2 I installed a DirtRacks rear rack that appears to be perfect for this bike. I worried about how well this bike could handle a rear rack since the substructure on the KTM is pretty flimsy; i.e. aluminum to reduce weight. The DirtRacks attaches to the steel primary frame in several locations and seems to be pretty well supported for the type of load I will carry which is extra fuel and the large GL horseshoe style saddle bag. The benefits of this rack are it has wings on both sides to help keep your bags off the muffler, provide crash guards plus lift handles. Only time will prove if it perform as I just stated.
Future Enhancements – Here are a few mods I plan on doing to the KTM as long as the money is available and my wife doesn’t find out, just kidding about the wife so no need to tell her.
1 Larger fuel tank to eliminate carrying the RotoPax. KTM makes a 3.45 gal fuel tank to replace the stock 2.25 gal tank. From what I see this bike gets about 50 mpg so fuel range will definitely be a problem out west. Even the 3.45 tank won’t cover some of the distances between fuel sources so I won’t totally eliminate the RotoPax yet.
2 Heavy duty springs fore and aft. I’ve learned a lot AFTER buying the KTM that I should have known before buying. The stock springs on the KTM are for a mid-range rider being max around 180 lbs (give or take a few pounds). I’m 195 lbs dripping wet from the shower so with gear I’m well over that limit. In addition, I bought this bike for the TAT and I’ll carry another 40+ lbs of baggage and gear on the next TAT ride. I must put heavy duty springs on both the front struts and the rear shock.
3 Lowering kit – I still want to get this bike lower so I can handle it on steep and rocky slopes plus deep mud. After riding 5 mountain passes in CO and lots of OK mud during TAT 2016, I know what it takes to keep a bike moving through this stuff and having the ability to get my feet on the ground for bracing is imperative. I now better riders would stay on the pegs and punch through but I’m a bit more conservative considering my old bones. To lower this KTM you have to put shorter springs in both the front struts and the rear shock.
Items 2 & 3 above both apply to the strut and shock springs so of course need to be dealt with at the same time. After doing research on multiple forums and web sites I hit on a site called KTMWorld in Georgia. They were extremely helpful answering all my questions and even provided a solution to my kickstand vendetta. The details of my discussion with KTMWorld are provided below but I assume all they said is accurate and if someone disagrees, I’m open to all input:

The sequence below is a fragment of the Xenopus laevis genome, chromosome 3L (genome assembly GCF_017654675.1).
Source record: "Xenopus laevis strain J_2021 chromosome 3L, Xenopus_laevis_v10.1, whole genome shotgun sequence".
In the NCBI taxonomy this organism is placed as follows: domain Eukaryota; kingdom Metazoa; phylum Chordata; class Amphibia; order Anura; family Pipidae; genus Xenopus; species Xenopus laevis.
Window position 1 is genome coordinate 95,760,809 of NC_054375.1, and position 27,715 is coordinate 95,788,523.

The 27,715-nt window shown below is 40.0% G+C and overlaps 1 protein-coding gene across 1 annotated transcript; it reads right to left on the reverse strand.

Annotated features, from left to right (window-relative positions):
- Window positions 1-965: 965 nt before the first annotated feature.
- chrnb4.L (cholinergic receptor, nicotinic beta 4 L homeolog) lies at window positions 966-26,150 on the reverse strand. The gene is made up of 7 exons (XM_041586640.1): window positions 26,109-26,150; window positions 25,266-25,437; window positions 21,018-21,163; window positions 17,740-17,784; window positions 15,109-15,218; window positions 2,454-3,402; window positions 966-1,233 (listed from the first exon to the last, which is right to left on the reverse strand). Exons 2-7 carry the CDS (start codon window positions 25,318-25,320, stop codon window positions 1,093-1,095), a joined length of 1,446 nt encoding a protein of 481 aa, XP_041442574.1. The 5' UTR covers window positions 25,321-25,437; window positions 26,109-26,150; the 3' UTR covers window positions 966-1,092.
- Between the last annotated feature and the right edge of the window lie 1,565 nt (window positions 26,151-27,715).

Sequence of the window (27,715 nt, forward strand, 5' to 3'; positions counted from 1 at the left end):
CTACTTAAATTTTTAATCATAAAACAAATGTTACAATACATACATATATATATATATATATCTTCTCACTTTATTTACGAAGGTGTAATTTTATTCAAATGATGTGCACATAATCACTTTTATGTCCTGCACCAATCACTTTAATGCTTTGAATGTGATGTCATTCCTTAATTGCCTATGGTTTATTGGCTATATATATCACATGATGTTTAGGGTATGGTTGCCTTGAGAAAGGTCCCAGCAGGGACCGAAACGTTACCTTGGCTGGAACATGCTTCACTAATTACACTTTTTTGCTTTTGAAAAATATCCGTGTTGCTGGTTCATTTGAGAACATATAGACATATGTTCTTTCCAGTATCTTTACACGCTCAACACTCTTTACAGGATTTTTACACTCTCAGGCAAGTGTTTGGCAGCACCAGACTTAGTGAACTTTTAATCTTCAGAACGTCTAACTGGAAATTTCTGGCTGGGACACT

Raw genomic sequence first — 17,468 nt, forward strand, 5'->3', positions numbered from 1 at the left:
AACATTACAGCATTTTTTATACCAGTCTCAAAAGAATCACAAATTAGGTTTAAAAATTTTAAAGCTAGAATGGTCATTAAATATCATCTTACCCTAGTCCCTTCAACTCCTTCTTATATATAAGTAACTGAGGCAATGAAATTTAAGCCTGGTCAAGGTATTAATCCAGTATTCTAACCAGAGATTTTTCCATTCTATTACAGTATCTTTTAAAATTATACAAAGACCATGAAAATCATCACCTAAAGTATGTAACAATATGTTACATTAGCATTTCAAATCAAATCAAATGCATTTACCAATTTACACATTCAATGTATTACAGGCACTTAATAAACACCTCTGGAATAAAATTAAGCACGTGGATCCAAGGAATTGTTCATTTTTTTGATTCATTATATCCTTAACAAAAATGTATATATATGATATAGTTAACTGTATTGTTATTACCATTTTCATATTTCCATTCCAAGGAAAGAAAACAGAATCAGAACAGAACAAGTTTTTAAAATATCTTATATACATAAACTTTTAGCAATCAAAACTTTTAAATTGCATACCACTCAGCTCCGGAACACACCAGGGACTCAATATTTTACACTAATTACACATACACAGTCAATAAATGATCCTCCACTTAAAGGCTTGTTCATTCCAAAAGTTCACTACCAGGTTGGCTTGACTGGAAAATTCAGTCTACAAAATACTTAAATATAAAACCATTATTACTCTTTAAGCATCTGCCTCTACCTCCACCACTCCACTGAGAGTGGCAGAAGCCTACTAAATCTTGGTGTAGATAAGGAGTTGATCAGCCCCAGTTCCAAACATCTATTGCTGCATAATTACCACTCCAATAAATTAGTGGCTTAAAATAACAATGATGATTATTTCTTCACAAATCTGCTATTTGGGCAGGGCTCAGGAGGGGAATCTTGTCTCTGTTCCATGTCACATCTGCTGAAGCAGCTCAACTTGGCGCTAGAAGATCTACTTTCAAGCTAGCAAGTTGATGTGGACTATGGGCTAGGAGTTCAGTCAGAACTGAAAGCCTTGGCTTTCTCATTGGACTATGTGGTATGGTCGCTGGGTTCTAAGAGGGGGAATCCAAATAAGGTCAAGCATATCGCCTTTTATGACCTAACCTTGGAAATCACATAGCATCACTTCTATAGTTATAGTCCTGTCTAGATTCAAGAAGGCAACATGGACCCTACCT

1 They confirmed that KTM only provides lowering springs for riders in the mid-weight category. All heavy weights are out of luck.
2 They stated that they specialize in lowering multiple models of bikes and they do the KTM 350 EXC-F on a regular basis.
3 They stated they can lower the 350 up to 2” based on the owner’s desires and riding requirements.
4 They stated that they do not use KTM springs but buy aftermarket springs that are available in multiple ranges and that they tune the owner’s suspension based on an extensive survey form the client fills out prior to the modification.
5 They require that the front struts and rear shock be shipped to their facility with a normal 10 day turn-around for the modification.
6 Price for my KTM 350 EXC-F to have my suspension lowered 2” with heavy duty springs is $758.00. A spring kit (mid-range) from KTM is around $450.00 plus installation at a KTM dealer. I would expect the price to be about the same considering KTM dealer labor prices.
With the Low-Boy seat (1/2” lower) and this suspension change the bike would be 2 ½” lower than stock. This would be much better than standing on tip-toes while riding through some tough terrain. I’m still undecided but leaning towards having the suspension lowered. Removing the struts and shock from my bike is pretty easy so that won’t be a deterrent. I’m taking the KTM to ride a 150 mile dual-sport rally this week-end and will decide after that ride if I will do the mod or not.
ATMWorld also gave me some valuable information on the KTM’s auto-retract issue. As I suspected, KTM used this to get around the DOT requirement for a kickstand down safety switch that prevents the rider from taking off with the kick stand down causing a potential accident. They said the solution is to remove the main bolt on the kickstand and replace it with a 10mm shorter bolt. At the same time remove the cam that is on the bolt which is used to make the kickstand spring back once a load is off of the kickstand. Very simple and after looking closely at my kickstand I can see how this would work. The result would be the kickstand stays up or down. The only down side is that you no longer have protection from leaving the kickstand down and riding off to oblivion. I’ll take that chance. More than once I was trying to get the kickstand down on sloped dirt and could barely hold the bike up on the right side while fighting with the kickstand on the left side to get it down and stay down. KTMWorld stated they remove it on all their showroom bikes because customers had dropped new bikes several times while trying moving them or getting on/off.
That’s all for this post but will give a ride review after this week-end.